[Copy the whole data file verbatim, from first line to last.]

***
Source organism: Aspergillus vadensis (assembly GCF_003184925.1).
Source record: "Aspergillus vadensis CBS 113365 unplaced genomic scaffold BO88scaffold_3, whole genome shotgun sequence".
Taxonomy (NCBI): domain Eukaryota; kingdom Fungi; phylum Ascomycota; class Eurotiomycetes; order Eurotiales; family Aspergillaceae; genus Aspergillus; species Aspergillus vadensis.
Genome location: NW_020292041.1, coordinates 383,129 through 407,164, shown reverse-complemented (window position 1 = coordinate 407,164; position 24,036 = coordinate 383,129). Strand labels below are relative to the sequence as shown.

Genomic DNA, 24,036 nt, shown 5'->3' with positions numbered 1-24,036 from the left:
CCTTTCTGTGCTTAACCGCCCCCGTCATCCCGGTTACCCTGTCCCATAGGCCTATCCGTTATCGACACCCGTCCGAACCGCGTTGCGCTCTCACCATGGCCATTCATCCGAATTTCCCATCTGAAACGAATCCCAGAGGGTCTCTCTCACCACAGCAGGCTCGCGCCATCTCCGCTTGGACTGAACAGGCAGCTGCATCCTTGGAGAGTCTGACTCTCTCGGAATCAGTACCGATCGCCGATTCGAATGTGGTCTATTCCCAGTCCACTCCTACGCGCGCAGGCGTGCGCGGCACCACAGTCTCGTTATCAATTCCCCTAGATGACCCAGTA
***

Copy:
Source organism: Aspergillus vadensis (assembly GCF_003184925.1).
Source record: "Aspergillus vadensis CBS 113365 unplaced genomic scaffold BO88scaffold_3, whole genome shotgun sequence".
Taxonomy (NCBI): domain Eukaryota; kingdom Fungi; phylum Ascomycota; class Eurotiomycetes; order Eurotiales; family Aspergillaceae; genus Aspergillus; species Aspergillus vadensis.
Genome location: NW_020292041.1, coordinates 383,129 through 407,164, shown reverse-complemented (window position 1 = coordinate 407,164; position 24,036 = coordinate 383,129). Strand labels below are relative to the sequence as shown.

Genomic DNA, 24,036 nt, shown 5'->3' with positions numbered 1-24,036 from the left:
CCTTTCTGTGCTTAACCGCCCCCGTCATCCCGGTTACCCTGTCCCATAGGCCTATCCGTTATCGACACCCGTCCGAACCGCGTTGCGCTCTCACCATGGCCATTCATCCGAATTTCCCATCTGAAACGAATCCCAGAGGGTCTCTCTCACCACAGCAGGCTCGCGCCATCTCCGCTTGGACTGAACAGGCAGCTGCATCCTTGGAGAGTCTGACTCTCTCGGAATCAGTACCGATCGCCGATTCGAATGTGGTCTATTCCCAGTCCACTCCTACGCGCGCAGGCGTGCGCGGCACCACAGTCTCGTTATCAATTCCCCTAGATGACCCAGTA